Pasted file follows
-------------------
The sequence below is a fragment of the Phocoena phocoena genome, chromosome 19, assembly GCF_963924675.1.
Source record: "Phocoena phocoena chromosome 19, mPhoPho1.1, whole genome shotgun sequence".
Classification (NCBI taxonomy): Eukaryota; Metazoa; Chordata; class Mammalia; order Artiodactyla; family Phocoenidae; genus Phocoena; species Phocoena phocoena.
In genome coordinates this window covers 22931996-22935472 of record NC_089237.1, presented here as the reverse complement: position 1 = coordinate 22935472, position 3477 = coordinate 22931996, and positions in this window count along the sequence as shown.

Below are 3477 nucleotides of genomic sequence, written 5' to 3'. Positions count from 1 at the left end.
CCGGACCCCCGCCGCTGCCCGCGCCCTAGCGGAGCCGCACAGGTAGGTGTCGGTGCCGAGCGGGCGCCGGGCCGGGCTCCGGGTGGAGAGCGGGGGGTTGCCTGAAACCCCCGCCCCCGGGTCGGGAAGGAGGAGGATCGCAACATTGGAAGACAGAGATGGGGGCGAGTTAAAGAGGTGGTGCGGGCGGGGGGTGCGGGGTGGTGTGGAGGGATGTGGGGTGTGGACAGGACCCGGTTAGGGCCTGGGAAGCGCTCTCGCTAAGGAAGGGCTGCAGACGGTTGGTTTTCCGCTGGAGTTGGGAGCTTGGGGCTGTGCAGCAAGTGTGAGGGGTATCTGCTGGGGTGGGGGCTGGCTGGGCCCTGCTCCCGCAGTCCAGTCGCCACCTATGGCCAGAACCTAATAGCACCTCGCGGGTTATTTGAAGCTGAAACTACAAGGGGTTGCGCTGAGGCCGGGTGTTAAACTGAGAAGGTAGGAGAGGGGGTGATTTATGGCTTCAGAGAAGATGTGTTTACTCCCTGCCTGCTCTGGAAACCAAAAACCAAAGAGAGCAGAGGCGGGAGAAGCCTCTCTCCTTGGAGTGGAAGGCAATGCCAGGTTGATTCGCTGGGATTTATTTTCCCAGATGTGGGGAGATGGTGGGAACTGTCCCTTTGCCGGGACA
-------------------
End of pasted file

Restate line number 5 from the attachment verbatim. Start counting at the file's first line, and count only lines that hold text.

Below are 3477 nucleotides of genomic sequence, written 5' to 3'. Positions count from 1 at the left end.